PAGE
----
Machine learning finds patterns in data and uses them to make predictions. Machine learning involves teaching a computer to “learn” to do a task without being explicitly programmed to do that task. The figure below outlines the difference between normal computer software and machine learning software.

Normal software is a set of step-by-step instructions written by a programmer, intended to achieve a particular output. In other words, we are telling the computer what to do.

Machine learning software finds patterns on its own and tries to predict a certain output. It is software that writes software! We tell the computer how to figure out the answer itself, using the data we feed it. This “learning” process generally requires large amounts of data, and it is purely mathematical. To begin, we show the computer examples of patient images and information about their tumours and provide the computer with the “answers” (whether the patient’s cancer returned after treatment or not). Then, the computer finds a mathematical function that represents these inputs (tumour data) and outputs (answers) through a process called training. It is called this because we are “training” a computer to learn a relationship between the inputs and outputs. If the function (a.k.a. “model”) can learn from the data successfully, it will be able to make a prediction about a patient it has never seen before. The better the model learns from training data, the more accurately the model can come up with responses when asked about whether new patients starting treatment will be cured of their cancer.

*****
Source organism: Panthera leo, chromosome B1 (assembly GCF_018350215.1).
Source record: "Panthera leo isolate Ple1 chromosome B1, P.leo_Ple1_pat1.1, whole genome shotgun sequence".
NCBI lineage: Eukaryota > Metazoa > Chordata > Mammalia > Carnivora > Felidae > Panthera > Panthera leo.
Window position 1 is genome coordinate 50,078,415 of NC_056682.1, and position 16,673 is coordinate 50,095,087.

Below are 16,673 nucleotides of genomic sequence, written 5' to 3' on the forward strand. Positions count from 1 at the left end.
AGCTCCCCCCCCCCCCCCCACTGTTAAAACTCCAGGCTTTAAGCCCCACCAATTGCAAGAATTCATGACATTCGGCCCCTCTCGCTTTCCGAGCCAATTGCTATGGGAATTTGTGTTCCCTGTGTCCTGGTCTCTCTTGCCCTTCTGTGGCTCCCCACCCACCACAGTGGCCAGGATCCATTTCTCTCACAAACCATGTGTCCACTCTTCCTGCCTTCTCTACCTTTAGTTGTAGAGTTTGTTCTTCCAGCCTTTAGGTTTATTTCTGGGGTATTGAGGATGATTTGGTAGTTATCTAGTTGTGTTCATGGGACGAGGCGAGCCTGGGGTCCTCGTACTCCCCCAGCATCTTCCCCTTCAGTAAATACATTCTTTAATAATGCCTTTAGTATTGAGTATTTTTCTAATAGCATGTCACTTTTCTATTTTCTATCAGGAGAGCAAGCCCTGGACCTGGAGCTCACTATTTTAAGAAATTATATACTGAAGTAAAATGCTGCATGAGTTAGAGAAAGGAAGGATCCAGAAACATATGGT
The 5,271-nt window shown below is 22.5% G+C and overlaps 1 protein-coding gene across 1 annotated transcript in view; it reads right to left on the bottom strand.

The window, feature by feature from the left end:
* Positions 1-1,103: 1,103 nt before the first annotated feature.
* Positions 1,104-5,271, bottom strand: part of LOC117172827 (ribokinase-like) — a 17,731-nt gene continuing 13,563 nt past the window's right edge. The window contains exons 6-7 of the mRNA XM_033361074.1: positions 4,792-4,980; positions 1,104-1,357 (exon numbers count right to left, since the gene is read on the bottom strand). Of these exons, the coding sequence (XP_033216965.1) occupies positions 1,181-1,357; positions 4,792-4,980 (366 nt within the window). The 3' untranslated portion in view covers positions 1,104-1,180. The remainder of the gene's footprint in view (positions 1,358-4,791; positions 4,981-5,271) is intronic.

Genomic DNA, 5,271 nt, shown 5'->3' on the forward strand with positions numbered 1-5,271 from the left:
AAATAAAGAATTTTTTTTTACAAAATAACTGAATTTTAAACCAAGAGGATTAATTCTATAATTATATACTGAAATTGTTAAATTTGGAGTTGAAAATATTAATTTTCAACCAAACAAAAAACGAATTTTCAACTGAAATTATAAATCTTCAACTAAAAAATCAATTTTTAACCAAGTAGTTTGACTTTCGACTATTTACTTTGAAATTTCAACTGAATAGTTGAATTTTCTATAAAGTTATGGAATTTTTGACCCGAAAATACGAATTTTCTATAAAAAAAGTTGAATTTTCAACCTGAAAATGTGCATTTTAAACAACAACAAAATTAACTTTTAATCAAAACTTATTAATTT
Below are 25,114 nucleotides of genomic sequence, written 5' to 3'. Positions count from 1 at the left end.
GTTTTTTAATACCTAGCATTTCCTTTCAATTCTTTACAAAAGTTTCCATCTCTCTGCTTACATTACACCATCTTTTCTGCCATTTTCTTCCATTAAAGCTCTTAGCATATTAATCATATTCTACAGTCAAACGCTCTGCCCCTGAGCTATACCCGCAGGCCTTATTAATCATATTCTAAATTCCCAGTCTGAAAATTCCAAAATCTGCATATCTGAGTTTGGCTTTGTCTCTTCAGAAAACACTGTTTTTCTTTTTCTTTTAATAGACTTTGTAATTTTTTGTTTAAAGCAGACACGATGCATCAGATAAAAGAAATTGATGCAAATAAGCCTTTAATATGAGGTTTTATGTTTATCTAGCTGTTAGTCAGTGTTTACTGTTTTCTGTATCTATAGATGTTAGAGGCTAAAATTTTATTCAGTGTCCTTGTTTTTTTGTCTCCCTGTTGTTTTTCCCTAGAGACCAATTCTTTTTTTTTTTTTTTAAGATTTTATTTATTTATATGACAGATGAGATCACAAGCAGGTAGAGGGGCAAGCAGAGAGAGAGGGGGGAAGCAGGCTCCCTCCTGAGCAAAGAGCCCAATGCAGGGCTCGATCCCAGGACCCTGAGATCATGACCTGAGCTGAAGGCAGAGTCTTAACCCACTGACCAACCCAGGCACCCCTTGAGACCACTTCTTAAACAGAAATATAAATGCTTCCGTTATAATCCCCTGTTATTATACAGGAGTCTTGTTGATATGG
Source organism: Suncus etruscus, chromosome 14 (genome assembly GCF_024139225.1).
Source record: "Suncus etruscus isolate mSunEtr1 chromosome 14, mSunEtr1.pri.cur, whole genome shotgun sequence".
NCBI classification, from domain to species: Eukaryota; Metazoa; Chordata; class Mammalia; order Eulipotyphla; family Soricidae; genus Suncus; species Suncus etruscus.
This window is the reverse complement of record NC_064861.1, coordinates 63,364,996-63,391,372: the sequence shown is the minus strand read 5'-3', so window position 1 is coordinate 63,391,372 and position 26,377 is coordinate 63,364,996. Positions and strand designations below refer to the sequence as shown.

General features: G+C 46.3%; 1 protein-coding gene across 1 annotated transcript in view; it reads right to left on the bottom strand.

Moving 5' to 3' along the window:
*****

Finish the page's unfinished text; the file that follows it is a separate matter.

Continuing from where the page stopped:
The ability to self-learn makes machine learning very useful amongst cancer applications. Not only can these models be used to help predict if a patient’s cancer will return after treatment, but they may also be used to predict if the patient will develop side effects! In the example of our lung cancer patient, if the physician was able to know that the patient’s tumour would return after treatment through a machine learning model, the physician may have opted to prescribe a more aggressive treatment, such as a higher radiation dose to the tumour, or to add chemotherapy to the treatment plan. This adjustment may result in a higher chance of successful treatment for the lung cancer patient! These tools being developed in the Baines Laboratories are non-invasive and may lead to more personalized medicine options. Their goal is to improve outcomes and increase quality of life for all cancer patients.

To learn more about work being done in the Baines Laboratories, visit their website at https://www.bainesimaging.com/


Images from: “What Is Machine Learning? – Visual Explanations | Data Revenue.” [Online]. Available: https://www.datarevenue.com/en-blog/what-is-machine-learning-a-visual-explanation.

“How Does Machine Learning Work? – dummies.” [Online]. Available: https://www.dummies.com/programming/big-data/data-science/how-does-machine-learning-work/.

American Cancer Society, “Non-Small Cell Lung Cancer Stages.” [Online]. Available: https://www.cancer.org/cancer/lung-cancer/detection-diagnosis-staging/staging-nsclc.html.